More Than 1,000 Gather to Mourn Pr. George's Officer
Friday, July 4, 2008
Richard Scott Findley, the police officer and volunteer firefighter whose death in the line of duty jarred Prince George's County, was honored yesterday in a final salute that ended in silence with his burial atop a grassy knoll underneath a brilliant sun.
White-gloved police officers and firefighters from across the mid-Atlantic streamed into quiet Beltsville to mourn the 39-year-old officer during a farewell that snarled afternoon traffic, with cars backed up for miles in many of the Maryland suburbs.
The private funeral service, which drew more than 1,000 people, was followed by a two-hour procession of more than 500 police motorcycles, cruisers, firetrucks and other emergency vehicles escorting Findley's flag-draped oak coffin, carried atop a fire engine.
In his eulogy, Prince George's County Police Chief Melvin C. High called Findley a "brave soldier of God," saying the officer left "footprints on our hearts." High posthumously promoted Findley to sergeant and awarded his family the department's memorial medal. High said yesterday's outpouring was a display of the community's strength, and he had harsh words for the man accused of killing Findley.
"It is not sufficient to mourn and offer condolences, although those are important and necessary demonstrations of sorrow," High said. "We have each been assaulted, and we must not give quarter or peace or hiding to the thieves and thugs who live in our midst and addict our children, enslaving them to a life of degradation."
After the service at St. Joseph's Catholic Church, four Beltsville firefighters hoisted Findley's coffin onto a fire engine to begin a procession that journeyed past the police station where he worked and the two firehouses where he volunteered.
Police closed all four lanes of the Capital Beltway's inner loop as well as Route 50 in Prince George's and Anne Arundel counties to make way for the procession, which stretched for eight miles.
The procession ended at Lakemont Memorial Gardens in rural Davidsonville, west of Annapolis, where Findley was buried amid 24 bouquets of flowers. Buried nearby in 2005 was his friend and training officer, Cpl. Steven Gaughan, the previous Prince George's officer killed in the line of duty.
During the 20-minute interment, a bagpiper played "Amazing Grace" and was joined for the second refrain by 23 others. A trumpeter played taps, and Findley was accorded a three-volley salute.
Before the morning funeral, hundreds of color guard officers assembled 45 minutes early. They stood at attention holding their flags and rifles, their black boots glistening.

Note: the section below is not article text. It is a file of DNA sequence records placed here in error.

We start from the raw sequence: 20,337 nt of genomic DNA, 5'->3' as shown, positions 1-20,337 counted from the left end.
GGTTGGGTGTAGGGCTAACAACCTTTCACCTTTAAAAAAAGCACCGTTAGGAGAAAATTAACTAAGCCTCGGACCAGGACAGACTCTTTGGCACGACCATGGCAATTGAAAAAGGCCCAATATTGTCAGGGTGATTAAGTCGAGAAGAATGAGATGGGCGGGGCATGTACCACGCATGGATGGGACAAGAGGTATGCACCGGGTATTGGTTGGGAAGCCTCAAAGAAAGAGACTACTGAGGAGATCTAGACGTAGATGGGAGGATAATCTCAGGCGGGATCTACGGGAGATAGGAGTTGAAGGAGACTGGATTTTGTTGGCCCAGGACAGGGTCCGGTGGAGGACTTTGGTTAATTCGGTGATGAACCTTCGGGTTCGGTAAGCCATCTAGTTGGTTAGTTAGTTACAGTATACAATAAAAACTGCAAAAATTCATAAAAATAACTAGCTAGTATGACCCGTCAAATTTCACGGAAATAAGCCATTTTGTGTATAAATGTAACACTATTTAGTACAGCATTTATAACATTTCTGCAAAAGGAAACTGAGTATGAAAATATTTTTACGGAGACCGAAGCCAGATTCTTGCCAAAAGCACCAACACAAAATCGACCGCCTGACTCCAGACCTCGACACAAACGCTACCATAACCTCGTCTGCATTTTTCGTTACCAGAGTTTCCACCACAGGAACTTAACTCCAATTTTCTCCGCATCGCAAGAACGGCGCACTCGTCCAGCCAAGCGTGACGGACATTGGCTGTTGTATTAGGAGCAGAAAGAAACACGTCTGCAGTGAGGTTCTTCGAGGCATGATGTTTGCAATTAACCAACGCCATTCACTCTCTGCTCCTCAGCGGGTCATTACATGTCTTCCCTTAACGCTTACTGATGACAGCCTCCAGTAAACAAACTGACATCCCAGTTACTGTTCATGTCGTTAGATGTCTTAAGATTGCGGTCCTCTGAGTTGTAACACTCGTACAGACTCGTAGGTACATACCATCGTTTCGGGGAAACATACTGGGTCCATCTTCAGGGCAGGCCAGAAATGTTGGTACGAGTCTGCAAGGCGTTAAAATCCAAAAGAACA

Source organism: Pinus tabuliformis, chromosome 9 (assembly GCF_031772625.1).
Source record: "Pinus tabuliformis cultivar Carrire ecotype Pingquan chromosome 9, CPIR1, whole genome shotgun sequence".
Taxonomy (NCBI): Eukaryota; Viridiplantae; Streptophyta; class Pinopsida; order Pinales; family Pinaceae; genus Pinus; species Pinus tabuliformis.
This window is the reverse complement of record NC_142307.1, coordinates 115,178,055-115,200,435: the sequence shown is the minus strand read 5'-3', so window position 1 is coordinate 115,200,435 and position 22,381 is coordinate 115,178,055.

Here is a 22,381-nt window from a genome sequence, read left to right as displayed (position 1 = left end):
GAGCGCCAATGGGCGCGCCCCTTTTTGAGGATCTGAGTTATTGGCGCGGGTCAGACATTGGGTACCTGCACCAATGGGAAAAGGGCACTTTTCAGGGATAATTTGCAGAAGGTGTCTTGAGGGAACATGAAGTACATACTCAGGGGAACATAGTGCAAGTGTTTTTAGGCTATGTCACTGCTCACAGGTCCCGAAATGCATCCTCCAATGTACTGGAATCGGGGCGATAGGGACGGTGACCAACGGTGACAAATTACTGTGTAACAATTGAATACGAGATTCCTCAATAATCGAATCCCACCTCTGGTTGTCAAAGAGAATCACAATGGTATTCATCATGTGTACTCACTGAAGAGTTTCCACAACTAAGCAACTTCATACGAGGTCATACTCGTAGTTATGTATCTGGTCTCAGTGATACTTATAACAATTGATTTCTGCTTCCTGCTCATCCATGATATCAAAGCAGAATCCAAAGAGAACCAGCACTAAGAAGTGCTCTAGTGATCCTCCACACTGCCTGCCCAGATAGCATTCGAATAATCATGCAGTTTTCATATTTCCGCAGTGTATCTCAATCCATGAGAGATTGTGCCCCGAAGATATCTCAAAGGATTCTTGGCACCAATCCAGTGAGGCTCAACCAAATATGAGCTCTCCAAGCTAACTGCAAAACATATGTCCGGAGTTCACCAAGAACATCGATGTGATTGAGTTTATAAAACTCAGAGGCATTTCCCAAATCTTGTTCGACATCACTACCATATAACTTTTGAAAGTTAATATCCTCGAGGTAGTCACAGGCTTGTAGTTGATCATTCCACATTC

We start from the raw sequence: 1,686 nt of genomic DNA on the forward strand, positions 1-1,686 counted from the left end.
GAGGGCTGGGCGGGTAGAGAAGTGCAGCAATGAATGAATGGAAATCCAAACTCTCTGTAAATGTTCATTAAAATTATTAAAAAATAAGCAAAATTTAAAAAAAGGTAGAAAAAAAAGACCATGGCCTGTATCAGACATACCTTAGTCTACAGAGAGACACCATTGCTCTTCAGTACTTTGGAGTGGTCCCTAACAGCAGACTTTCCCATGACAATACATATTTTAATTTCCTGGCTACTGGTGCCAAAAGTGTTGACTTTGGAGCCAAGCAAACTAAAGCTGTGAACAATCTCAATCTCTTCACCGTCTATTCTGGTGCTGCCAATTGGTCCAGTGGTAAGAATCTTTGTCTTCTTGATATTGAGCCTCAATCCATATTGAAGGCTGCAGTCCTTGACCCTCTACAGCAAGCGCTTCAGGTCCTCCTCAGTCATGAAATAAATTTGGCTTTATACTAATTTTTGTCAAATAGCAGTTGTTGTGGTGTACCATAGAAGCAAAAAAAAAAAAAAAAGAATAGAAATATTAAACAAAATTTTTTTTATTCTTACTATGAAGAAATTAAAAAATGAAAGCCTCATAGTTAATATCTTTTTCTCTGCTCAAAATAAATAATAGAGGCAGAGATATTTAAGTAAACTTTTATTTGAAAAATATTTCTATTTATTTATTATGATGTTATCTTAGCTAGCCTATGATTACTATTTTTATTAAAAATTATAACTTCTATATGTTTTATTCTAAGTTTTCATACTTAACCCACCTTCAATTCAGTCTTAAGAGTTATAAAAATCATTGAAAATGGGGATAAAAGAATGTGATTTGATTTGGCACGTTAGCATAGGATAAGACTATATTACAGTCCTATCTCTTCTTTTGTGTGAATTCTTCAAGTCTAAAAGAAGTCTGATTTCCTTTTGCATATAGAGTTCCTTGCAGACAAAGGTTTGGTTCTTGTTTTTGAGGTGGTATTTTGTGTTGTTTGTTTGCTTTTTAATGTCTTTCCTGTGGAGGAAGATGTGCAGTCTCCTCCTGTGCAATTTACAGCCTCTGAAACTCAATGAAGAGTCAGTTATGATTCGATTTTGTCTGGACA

"Forward, march. Detail, halt."
Soon the black hearse carrying Findley's coffin was ushered in by a 160-motorcycle entourage. There was an eerie silence, except for the rumble of motorcycle engines and the chirping of birds. Findley's widow, Kelly, and their two daughters, Nicole, 9, and Lauren, 6, wearing black and white dresses, one clutching a teddy bear, followed his coffin into the sanctuary.
"He kept the peace, he kept us safe and our heavenly father called him home far too soon," Lt. Gov. Anthony G. Brown said in a eulogy. "Kelly, Nicole, Lauren: If it is true that you are indeed as strong as you are loved, you are the three strongest women in Maryland today."
Inside the single-story church, Findley was remembered in song and prayer beneath a stained-glass rose window. Glossy white programs, with a color portrait of the Findleys on the front, were stacked in piles. A collage inside showed more images of Findley: in his police uniform; holding one of his daughters as a newborn; wearing a Santa Claus hat; dressed in formal clothes; pictured with the family dog.
"Rich, my husband, my soul mate, we not only had a perfect marriage, but were perfect for each other," Kelly Findley wrote in a message that was included in the program. "Through our union, you gave me our two beautiful children who love you so much. You were a man who was never afraid to show them love and affection, and they will always remember you that way."
Several hundred relatives, friends, officers and county officials attended the service, while hundreds of other officers and firefighters listened through speakers on the church grounds. During the eulogies, Air Force One was seen circling above the church.
"There are so many memories, those signs, those traces in your homes and in your hearts that can and will remind you of him," the Rev. J. Michael Quill said as he officiated the service. "More recently, you can't help but remember how he offered his life for the county, for the community, for us."
As he prepared to honor his fallen comrade, Prince George's fire technician Rodenard Davis polished his shoes with a cloth and looked carefully in the rearview mirror of his pickup truck as he adjusted his tie and polished his black shoes.
"The bagpipes. That's what does it," he said. "Tears come to your eyes, but you try to hold it in."
Anne Arundel County Deputy Sheriff Barry Walters, a former Prince George's officer, described the memorials as a kick in the stomach.
"It only seems to get worse and worse, but this is the only way we can deal with it -- to come together as a police family and recognize and honor him for his service," he said.
With sweat pouring down the faces of many uniformed officers, Boy Scouts handed out bottled water to the officers.
"This guy's a true hero," said Curtis Gill, 11, of Adelphi. "I just wanted to honor him any way I could, big or small."